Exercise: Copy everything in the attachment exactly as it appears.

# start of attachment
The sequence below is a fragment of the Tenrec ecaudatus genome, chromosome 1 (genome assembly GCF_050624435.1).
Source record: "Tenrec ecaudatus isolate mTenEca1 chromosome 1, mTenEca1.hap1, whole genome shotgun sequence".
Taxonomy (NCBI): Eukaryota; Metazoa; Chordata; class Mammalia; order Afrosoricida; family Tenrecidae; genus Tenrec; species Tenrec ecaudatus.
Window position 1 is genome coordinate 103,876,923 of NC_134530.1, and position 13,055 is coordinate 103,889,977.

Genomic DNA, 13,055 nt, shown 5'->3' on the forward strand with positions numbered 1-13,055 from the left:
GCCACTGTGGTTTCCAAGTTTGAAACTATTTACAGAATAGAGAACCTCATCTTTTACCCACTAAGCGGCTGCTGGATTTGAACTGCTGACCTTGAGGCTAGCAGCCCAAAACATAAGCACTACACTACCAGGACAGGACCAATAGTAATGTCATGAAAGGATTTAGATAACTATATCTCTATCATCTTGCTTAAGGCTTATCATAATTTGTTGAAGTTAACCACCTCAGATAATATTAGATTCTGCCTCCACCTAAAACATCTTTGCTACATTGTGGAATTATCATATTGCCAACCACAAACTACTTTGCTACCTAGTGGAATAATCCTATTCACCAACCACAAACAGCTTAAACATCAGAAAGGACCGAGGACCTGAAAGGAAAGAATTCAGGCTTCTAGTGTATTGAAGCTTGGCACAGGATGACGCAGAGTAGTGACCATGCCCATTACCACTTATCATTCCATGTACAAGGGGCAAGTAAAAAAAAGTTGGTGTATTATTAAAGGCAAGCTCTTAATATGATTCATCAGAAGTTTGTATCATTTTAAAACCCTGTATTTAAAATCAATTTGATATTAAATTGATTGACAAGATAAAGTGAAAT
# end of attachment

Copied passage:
The sequence below is a fragment of the Tenrec ecaudatus genome, chromosome 1 (genome assembly GCF_050624435.1).
Source record: "Tenrec ecaudatus isolate mTenEca1 chromosome 1, mTenEca1.hap1, whole genome shotgun sequence".
Taxonomy (NCBI): Eukaryota; Metazoa; Chordata; class Mammalia; order Afrosoricida; family Tenrecidae; genus Tenrec; species Tenrec ecaudatus.
Window position 1 is genome coordinate 103,876,923 of NC_134530.1, and position 13,055 is coordinate 103,889,977.

Genomic DNA, 13,055 nt, shown 5'->3' on the forward strand with positions numbered 1-13,055 from the left:
GCCACTGTGGTTTCCAAGTTTGAAACTATTTACAGAATAGAGAACCTCATCTTTTACCCACTAAGCGGCTGCTGGATTTGAACTGCTGACCTTGAGGCTAGCAGCCCAAAACATAAGCACTACACTACCAGGACAGGACCAATAGTAATGTCATGAAAGGATTTAGATAACTATATCTCTATCATCTTGCTTAAGGCTTATCATAATTTGTTGAAGTTAACCACCTCAGATAATATTAGATTCTGCCTCCACCTAAAACATCTTTGCTACATTGTGGAATTATCATATTGCCAACCACAAACTACTTTGCTACCTAGTGGAATAATCCTATTCACCAACCACAAACAGCTTAAACATCAGAAAGGACCGAGGACCTGAAAGGAAAGAATTCAGGCTTCTAGTGTATTGAAGCTTGGCACAGGATGACGCAGAGTAGTGACCATGCCCATTACCACTTATCATTCCATGTACAAGGGGCAAGTAAAAAAAAGTTGGTGTATTATTAAAGGCAAGCTCTTAATATGATTCATCAGAAGTTTGTATCATTTTAAAACCCTGTATTTAAAATCAATTTGATATTAAATTGATTGACAAGATAAAGTGAAAT